For more information:
Contact Jack Darin at the Illinois Chapter office
at (312) 251-1680; e-mail:
Frank Orto, chair of the River Prairie Group in Illinois, has
transformed his group phone tree into an innovative, statewide
telephone activist network that can quickly inform and mobilize
members. "What makes ours different from other networks is that a real
live person alerts our members," says Orto. "There's a direct
connection, and it's this personal touch that fosters greater activism
and commitment of volunteers."
The Illinois Telephone Activist Network (I-TAN) links the state's 15
groups into one activist system focusing on state and federal issues.
When contacted by a phone-tree member, network activists are instructed
to dial into a hotline to hear a message that describes the issue, the
Club's position and what action to take. If there's more than one
action alert at a given time, members have the choice of accessing the
message they're interested in.
The phone tree coordinators in each group communicate regularly with
members to learn how network messages are being received and to monitor
the activity level and commitment of participants. This feedback is in
turn passed along to the chapter, a process Orto says is essential to
keeping network quality at a high level.
"The network has been successful at reaching Club members who don't
necessarily attend meetings, but who want to make a contribution to
protecting the environment and are willing and have the time to place
lobbying phone calls to public officials," says Orto.
For more information:
Call the hotline at (630) 690-4930 or contact
Frank Orto at 5611 St. Charles Rd., Berkeley, IL 60163; or e-mail:
Schumacher College, an international center for ecological studies in
southwest England, is offering scholarships to environmental activists
in 1997. Participants will study with "leading thinkers in developing
aspects of a new ecological world view" in a range of courses, some of
which last up to five weeks.
For more information:
Contact Hilary Nicholson, Schumacher College, The
Old Postern, Dartington, Devon TQ9 6EA, UK; phone 011-44-1803-865934;
Three grant programs administered by The Sierra Club Foundation
specifically provide for the support of charitable, wildlife-related
- The Avery Wildlife Fund offers five grants of up to $500 each in 1997
for local projects to preserve, protect and educate the public about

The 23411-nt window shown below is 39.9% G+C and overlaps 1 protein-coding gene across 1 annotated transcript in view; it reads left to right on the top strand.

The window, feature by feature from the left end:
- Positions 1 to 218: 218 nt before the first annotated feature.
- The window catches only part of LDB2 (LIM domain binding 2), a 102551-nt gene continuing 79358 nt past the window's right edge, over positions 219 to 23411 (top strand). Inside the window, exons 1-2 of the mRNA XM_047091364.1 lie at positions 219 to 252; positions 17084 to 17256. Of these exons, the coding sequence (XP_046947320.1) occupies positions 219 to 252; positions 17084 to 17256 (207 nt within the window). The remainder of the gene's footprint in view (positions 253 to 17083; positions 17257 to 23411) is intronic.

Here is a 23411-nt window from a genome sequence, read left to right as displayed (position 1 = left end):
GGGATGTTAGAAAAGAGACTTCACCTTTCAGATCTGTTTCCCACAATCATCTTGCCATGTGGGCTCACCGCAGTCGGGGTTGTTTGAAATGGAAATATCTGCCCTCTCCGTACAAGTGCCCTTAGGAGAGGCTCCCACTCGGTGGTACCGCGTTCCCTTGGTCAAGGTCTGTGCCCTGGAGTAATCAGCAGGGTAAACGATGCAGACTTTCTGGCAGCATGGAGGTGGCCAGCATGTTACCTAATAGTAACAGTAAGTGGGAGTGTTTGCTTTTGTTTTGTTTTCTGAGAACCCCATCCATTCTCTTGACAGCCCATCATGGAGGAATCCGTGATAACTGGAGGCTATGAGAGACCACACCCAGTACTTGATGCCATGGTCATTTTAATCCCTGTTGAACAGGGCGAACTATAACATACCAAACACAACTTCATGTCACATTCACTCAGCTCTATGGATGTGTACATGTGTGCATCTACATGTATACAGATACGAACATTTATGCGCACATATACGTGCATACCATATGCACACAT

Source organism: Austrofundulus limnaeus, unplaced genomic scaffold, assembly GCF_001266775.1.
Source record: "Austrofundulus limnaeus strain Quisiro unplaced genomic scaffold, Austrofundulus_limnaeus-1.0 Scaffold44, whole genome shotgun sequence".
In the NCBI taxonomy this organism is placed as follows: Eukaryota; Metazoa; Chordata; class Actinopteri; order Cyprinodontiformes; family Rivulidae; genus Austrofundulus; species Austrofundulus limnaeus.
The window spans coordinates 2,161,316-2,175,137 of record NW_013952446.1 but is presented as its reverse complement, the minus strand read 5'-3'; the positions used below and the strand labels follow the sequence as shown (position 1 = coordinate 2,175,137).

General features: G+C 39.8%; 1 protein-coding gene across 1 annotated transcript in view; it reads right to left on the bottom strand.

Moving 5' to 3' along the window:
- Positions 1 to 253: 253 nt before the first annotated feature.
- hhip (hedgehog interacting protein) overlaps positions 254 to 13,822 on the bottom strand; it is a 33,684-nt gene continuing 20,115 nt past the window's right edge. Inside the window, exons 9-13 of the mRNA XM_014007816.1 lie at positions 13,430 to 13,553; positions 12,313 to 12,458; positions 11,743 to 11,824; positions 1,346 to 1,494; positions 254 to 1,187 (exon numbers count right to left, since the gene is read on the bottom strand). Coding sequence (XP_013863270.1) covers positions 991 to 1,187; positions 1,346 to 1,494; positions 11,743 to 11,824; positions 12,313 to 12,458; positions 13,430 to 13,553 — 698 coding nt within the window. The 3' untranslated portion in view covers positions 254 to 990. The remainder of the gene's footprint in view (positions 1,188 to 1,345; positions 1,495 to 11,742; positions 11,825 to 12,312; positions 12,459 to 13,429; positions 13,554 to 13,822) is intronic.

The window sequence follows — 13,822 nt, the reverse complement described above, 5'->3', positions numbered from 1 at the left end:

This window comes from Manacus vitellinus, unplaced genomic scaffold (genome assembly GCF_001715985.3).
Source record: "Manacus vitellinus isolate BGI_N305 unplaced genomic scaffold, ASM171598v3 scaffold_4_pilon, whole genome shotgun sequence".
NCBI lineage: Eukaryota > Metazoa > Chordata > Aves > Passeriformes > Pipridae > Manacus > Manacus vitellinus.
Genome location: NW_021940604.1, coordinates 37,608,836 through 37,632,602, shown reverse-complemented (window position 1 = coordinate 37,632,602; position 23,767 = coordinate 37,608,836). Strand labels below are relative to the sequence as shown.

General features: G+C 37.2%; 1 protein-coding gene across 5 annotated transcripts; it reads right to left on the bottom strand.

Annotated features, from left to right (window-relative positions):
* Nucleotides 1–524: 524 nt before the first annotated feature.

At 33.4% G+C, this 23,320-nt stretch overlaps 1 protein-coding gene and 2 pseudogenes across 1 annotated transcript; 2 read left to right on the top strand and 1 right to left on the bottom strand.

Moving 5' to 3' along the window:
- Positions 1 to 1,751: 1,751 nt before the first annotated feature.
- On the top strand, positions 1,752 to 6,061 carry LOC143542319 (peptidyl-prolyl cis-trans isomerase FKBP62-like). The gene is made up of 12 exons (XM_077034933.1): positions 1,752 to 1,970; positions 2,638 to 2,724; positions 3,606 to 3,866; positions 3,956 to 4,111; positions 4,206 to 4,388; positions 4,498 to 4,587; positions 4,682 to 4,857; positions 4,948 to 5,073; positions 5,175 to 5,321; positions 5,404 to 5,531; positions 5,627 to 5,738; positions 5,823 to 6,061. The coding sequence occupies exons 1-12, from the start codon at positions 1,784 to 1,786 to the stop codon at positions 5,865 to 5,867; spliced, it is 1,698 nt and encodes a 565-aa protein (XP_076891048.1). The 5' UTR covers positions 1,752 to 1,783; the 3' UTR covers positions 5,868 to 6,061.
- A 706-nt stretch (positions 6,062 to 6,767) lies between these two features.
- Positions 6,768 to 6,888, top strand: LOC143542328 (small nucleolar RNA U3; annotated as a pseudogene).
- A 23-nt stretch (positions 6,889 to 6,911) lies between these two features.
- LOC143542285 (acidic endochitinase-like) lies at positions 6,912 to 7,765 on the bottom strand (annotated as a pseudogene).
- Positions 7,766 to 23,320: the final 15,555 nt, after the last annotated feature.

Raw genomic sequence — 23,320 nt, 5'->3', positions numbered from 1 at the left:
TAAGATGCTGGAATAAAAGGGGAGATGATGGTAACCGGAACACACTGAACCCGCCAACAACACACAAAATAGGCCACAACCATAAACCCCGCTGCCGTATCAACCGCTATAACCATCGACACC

- The Schroeder Wildlife Fund offers $4,500 in 1997 in support of
wildlife projects at the local, regional and national levels.
- The Ben and Bessie Glazer Wildlife Fund offers $1,800 for projects
preserving wildlife, particularly through preservation of sanctuaries
that support migratory birds.
To be considered for a grant, please submit a detailed proposal, one to
three pages in length, describing the overall goal of the project,
specific activities planned to meet that goal and a budget and time
frame for its completion. Proposals must be received by April 21, 1997.
Project proposals should be directed to Kyndaron Reinier, assistant
director of Granting Services, The Sierra Club Foundation, 220 Sansome
St., Suite 1100, San Francisco, CA 94104. Indicate on your proposal
that you are applying for a wildlife grant.
For more information: Call (800) 783-9273, pin code 1802.
How can you find out more about the candidates for the Club's Board of
Directors? If you have e-mail, you can subscribe to the Club's new
electronic forum and send questions to a moderator who will select the
most pertinent and forward them on to the candidates. Candidates'
answers will be posted to subscribers; you do not have to submit
questions to participate. To join, send the message:
and type your membership
number (found on your Planet subscription label) in the subject line of
For more information:
Contact forum moderator Cal French at
...Then Cast Your Vote
Ballots for the 1997 Sierra Club Board of Directors election were
mailed in February. If you don't receive yours by March 28, contact
Gene Coan at the San Francisco headquarters for a replacement ballot.
Please look for it in the mail and cast your vote. Completed ballots
must be received by the election vendor by April 19, 1997.
For more information:
Contact Gene Coan at (415) 977-5681; fax: (415)